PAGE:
Now, I will admit I have not read “The China Study” although I am more than passing familiar with it. I recall the first time I heard about it was at a meeting in Ottawa where a group of experts were gathered to discuss setting the health research agenda. Someone, who shall remain nameless, but who was highly placed in the nutritional science community at the time, started debating with me during a coffee break. He had read “The China Study” and believed it presented the best evidence on what is the ideal diet for humans which he described as consisting of whole grains, fruits, veggies and little or no animal products. I was, of course, arguing that a high-fat carb-restricted diet was better. The remarkable, and most memorable, thing about that encounter was the fact that throughout the whole discussion he was holding in his hand a large danish pastry literally dripping with some kind of liquid sugar coating. Obviously, only one of us was walking the talk when it came to our positions on a healthy diet. In the ensuing years I have seen “The China Study” put forward as the definitive guide on healthy diet in a number of settings. At the same time, I have read several critiques of both the study itself and the book that carries its title. Recently, a young woman in Oregon, has risen to prominence in the low-carb blogosphere for her excellent work in this area. Denise Minger apparently has a liberal arts background but also, obviously, has an amazing ability to read and critically analyze scientific work. She has a blog, www.rawfoodsos.com, where she has posted lengthy and incredibly detailed critiques of “The China Study” and the more recent film of the same ilk, “Forks Over Knives”.  I would encourage you to go to her site and read both pieces to better understand how science can be manipulated to push an agenda. I have no problem with people who choose to be vegan out of concern for the welfare of animals. I do have a problem when they manipulate the evidence to try to convince others that this is the ideal human diet. One need only consider that, if we don’t eat animal products we will quickly suffer the consequences of vitamin B12 deficiency, to understand that we have evolved to rely on those foods. If you look at the history of human life on this planet, the emergence of vegan and vegetarian diets is a phenomenon of very recent times.

Meanwhile, people like Dr Dean Ornish, have gained a lot of credibility by showing that a very low-fat vegan diet delivers health benefits to people at risk of cardiovascular disease. This is true when you compare that diet to the crap most people eat today. What we need is a study that compares the Ornish diet to a very low-carb high fat-diet. I am not holding my breath, however, as Ornish currently has the upper hand in terms of profile and influence. Not only is he controlling the discussion at Huffington Post but he is also the medical editor at Newsweek. He has attracted iconic people like Bill Clinton and the late Steve Jobs to his corner and I am presuming Arriana Huffington, too. Clinton, I am sure, finds that his cardiovascular risk markers have improved now that he is no longer eating all the crappy junk food he was famous for. Jobs, on the other hand, didn’t do so well. You find nothing in the mainstream media that focusses on the curious fact that a lifelong vegan would develop a cancer of the neuro-endocrine system. Or that he eschewed early surgery, which might have saved his life, in order to double down on the diet for nine months. Or that one of his close friends and advisors throughout all this was none other than Dr Dean Ornish. I sometimes think that we in the low-carb arena are too nice. Just think what would have been the consequences if Jobs had been an Atkins adherent.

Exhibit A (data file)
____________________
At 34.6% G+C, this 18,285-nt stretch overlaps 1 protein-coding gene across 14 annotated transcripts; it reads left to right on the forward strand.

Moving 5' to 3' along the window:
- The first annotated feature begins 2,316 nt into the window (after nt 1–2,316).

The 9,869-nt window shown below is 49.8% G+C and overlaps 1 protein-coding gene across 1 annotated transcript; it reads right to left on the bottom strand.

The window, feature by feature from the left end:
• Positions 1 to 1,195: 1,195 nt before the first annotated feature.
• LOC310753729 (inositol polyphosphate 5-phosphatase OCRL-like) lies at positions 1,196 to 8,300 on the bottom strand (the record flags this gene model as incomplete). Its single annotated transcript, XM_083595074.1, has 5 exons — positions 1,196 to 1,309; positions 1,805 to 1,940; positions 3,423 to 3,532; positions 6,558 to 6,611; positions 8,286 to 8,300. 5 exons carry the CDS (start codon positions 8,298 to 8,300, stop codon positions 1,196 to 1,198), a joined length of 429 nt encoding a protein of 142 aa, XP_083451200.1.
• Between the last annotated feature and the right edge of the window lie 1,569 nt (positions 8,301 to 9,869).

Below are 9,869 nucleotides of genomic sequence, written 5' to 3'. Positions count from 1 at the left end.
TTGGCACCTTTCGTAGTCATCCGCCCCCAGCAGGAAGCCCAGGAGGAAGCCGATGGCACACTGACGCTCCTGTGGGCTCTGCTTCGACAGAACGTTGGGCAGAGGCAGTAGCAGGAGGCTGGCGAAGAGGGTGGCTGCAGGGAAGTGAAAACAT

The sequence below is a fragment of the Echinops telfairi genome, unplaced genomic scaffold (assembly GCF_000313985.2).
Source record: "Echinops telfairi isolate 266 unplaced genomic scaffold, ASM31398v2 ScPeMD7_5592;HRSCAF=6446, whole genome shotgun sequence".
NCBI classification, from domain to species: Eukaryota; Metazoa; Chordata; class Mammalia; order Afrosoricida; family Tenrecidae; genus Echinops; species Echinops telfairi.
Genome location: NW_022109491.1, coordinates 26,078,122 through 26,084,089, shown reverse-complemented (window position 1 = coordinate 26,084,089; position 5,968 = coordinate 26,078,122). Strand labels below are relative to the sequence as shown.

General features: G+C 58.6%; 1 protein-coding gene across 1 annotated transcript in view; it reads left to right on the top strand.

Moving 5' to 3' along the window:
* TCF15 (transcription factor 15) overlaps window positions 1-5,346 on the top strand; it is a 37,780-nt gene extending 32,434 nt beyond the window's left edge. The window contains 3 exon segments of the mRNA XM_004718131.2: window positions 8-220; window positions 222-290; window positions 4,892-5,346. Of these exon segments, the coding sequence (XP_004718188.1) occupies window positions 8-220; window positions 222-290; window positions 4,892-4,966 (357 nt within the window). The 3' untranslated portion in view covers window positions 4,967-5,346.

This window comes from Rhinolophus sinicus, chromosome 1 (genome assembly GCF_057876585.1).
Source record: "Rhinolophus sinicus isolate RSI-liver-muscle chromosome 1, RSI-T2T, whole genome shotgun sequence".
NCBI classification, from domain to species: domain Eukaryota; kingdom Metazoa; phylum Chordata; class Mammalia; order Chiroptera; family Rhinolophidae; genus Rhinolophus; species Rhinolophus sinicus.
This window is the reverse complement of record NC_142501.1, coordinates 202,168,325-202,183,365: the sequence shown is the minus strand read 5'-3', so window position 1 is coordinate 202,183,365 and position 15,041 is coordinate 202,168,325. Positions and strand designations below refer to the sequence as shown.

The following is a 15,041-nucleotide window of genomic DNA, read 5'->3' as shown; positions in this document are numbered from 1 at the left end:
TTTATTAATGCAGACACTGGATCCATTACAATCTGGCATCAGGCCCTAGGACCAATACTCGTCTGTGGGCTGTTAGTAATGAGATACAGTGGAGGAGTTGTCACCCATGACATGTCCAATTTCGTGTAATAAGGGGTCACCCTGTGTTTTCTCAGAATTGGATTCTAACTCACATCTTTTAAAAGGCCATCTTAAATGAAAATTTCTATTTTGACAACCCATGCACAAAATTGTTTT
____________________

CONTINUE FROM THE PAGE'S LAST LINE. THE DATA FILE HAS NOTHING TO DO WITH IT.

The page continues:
And for a very funny take down of Dr Neal Barnard of the Physicians Committee for Responsible Medicine, which is actually a PETA-affiliated group dedicated to the promotion of vegan dieting, go to www.thedailyshow.com (in Canada: www.thecomedynetwork.ca/Shows/TheDailyShow) and find the November 3, 2011 segment by Aasif Mandvi called, “Death from a Bun”. Hilarious.


Issy at 26 months.


8 thoughts on “Update on my little n=1 plus other goings-on in the blogosphere.

  1. I was under the impression that Jobs ate fish regularly, in which case he wouldn’t be a vegan.

    Dr Jay’s Reply:

    It is possible you are correct. I you search this topic you will find reports that he was vegan, vegetarian and pescetarian. In any case, it does appear that he used a vegan diet as therapy for his cancer and it is also likely this was the Ornish cancer diet which is very low-fat, vegan.

    Here is an interesting rant on that topic:


  2. Hi Dr. Jay,

    We met at Nicole Foss’s talk in Vancouver, I hope you are well.

    I asked you a few questions at the talk, and the Lustig interview you mentioned was linked on TAE today, which got me thinking again. I read the Taubes article Big Fat Lie and have requested “Why We Get Fat” from the library.

    Most of what I read on this topic seems to be dealing with diabetes and obesity. I am curious about what healthy people should eat. And, I am concerned with an environmental diet.

    As I understand it, part of the population is insulin sensitive, and would benefit from carb restrictions. But how do you know when you are sensitive?

    I am 40, and am pretty lean, except for a small pain au chocolate, or my little brioche as my girlfriend calls it. She is a little thicker around the middle than she used to be, but both of us would be thought to be in good shape by someone seeing us on the street.

    She studied French cooking, so we eat lots of butter, we garden and can lots of fruit. I grind flour and make whole wheat bread. So I don’t know, we eat like French hippies?